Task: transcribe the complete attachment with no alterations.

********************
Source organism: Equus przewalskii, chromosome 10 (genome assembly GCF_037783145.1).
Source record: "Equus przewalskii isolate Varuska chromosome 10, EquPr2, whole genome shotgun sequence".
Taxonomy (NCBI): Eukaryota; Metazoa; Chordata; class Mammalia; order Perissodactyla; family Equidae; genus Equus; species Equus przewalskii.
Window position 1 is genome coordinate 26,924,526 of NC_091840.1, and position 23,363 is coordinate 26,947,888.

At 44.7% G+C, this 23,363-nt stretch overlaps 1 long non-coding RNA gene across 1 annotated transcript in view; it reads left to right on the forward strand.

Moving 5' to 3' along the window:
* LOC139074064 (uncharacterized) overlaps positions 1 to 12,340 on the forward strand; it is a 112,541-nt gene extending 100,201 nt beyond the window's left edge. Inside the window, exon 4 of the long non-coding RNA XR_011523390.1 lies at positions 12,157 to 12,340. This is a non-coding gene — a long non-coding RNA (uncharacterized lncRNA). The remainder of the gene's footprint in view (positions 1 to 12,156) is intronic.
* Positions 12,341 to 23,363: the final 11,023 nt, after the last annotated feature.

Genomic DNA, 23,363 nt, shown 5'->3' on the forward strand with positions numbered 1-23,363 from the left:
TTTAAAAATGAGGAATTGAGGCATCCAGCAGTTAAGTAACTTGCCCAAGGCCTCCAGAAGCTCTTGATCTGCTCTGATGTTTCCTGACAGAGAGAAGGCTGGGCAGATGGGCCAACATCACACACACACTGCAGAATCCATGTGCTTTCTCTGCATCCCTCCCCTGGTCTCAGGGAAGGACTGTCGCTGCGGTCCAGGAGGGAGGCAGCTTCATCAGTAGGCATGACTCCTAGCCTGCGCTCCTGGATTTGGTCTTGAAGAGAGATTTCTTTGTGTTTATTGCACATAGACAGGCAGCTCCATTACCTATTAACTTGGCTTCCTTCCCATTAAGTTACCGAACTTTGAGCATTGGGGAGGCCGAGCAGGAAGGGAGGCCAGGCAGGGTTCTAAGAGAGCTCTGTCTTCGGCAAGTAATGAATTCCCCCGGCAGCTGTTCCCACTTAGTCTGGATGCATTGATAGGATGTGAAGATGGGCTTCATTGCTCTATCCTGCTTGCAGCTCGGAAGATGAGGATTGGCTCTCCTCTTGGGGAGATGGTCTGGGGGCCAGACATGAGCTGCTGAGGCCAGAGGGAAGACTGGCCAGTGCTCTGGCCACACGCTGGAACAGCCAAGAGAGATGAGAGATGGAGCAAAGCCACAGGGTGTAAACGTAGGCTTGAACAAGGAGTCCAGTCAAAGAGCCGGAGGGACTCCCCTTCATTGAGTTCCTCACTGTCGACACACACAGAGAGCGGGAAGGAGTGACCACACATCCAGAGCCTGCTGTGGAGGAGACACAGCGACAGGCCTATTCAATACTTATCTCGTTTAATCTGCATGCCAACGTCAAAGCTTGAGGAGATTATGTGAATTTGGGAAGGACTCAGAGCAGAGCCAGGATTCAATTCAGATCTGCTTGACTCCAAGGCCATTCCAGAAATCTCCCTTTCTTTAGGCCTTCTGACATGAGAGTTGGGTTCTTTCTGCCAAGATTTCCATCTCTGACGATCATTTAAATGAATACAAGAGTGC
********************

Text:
Source organism: Equus przewalskii, chromosome 10 (genome assembly GCF_037783145.1).
Source record: "Equus przewalskii isolate Varuska chromosome 10, EquPr2, whole genome shotgun sequence".
Taxonomy (NCBI): Eukaryota; Metazoa; Chordata; class Mammalia; order Perissodactyla; family Equidae; genus Equus; species Equus przewalskii.
Window position 1 is genome coordinate 26,924,526 of NC_091840.1, and position 23,363 is coordinate 26,947,888.

At 44.7% G+C, this 23,363-nt stretch overlaps 1 long non-coding RNA gene across 1 annotated transcript in view; it reads left to right on the forward strand.

Moving 5' to 3' along the window:
* LOC139074064 (uncharacterized) overlaps positions 1 to 12,340 on the forward strand; it is a 112,541-nt gene extending 100,201 nt beyond the window's left edge. Inside the window, exon 4 of the long non-coding RNA XR_011523390.1 lies at positions 12,157 to 12,340. This is a non-coding gene — a long non-coding RNA (uncharacterized lncRNA). The remainder of the gene's footprint in view (positions 1 to 12,156) is intronic.
* Positions 12,341 to 23,363: the final 11,023 nt, after the last annotated feature.

Genomic DNA, 23,363 nt, shown 5'->3' on the forward strand with positions numbered 1-23,363 from the left:
TTTAAAAATGAGGAATTGAGGCATCCAGCAGTTAAGTAACTTGCCCAAGGCCTCCAGAAGCTCTTGATCTGCTCTGATGTTTCCTGACAGAGAGAAGGCTGGGCAGATGGGCCAACATCACACACACACTGCAGAATCCATGTGCTTTCTCTGCATCCCTCCCCTGGTCTCAGGGAAGGACTGTCGCTGCGGTCCAGGAGGGAGGCAGCTTCATCAGTAGGCATGACTCCTAGCCTGCGCTCCTGGATTTGGTCTTGAAGAGAGATTTCTTTGTGTTTATTGCACATAGACAGGCAGCTCCATTACCTATTAACTTGGCTTCCTTCCCATTAAGTTACCGAACTTTGAGCATTGGGGAGGCCGAGCAGGAAGGGAGGCCAGGCAGGGTTCTAAGAGAGCTCTGTCTTCGGCAAGTAATGAATTCCCCCGGCAGCTGTTCCCACTTAGTCTGGATGCATTGATAGGATGTGAAGATGGGCTTCATTGCTCTATCCTGCTTGCAGCTCGGAAGATGAGGATTGGCTCTCCTCTTGGGGAGATGGTCTGGGGGCCAGACATGAGCTGCTGAGGCCAGAGGGAAGACTGGCCAGTGCTCTGGCCACACGCTGGAACAGCCAAGAGAGATGAGAGATGGAGCAAAGCCACAGGGTGTAAACGTAGGCTTGAACAAGGAGTCCAGTCAAAGAGCCGGAGGGACTCCCCTTCATTGAGTTCCTCACTGTCGACACACACAGAGAGCGGGAAGGAGTGACCACACATCCAGAGCCTGCTGTGGAGGAGACACAGCGACAGGCCTATTCAATACTTATCTCGTTTAATCTGCATGCCAACGTCAAAGCTTGAGGAGATTATGTGAATTTGGGAAGGACTCAGAGCAGAGCCAGGATTCAATTCAGATCTGCTTGACTCCAAGGCCATTCCAGAAATCTCCCTTTCTTTAGGCCTTCTGACATGAGAGTTGGGTTCTTTCTGCCAAGATTTCCATCTCTGACGATCATTTAAATGAATACAAGAGTGC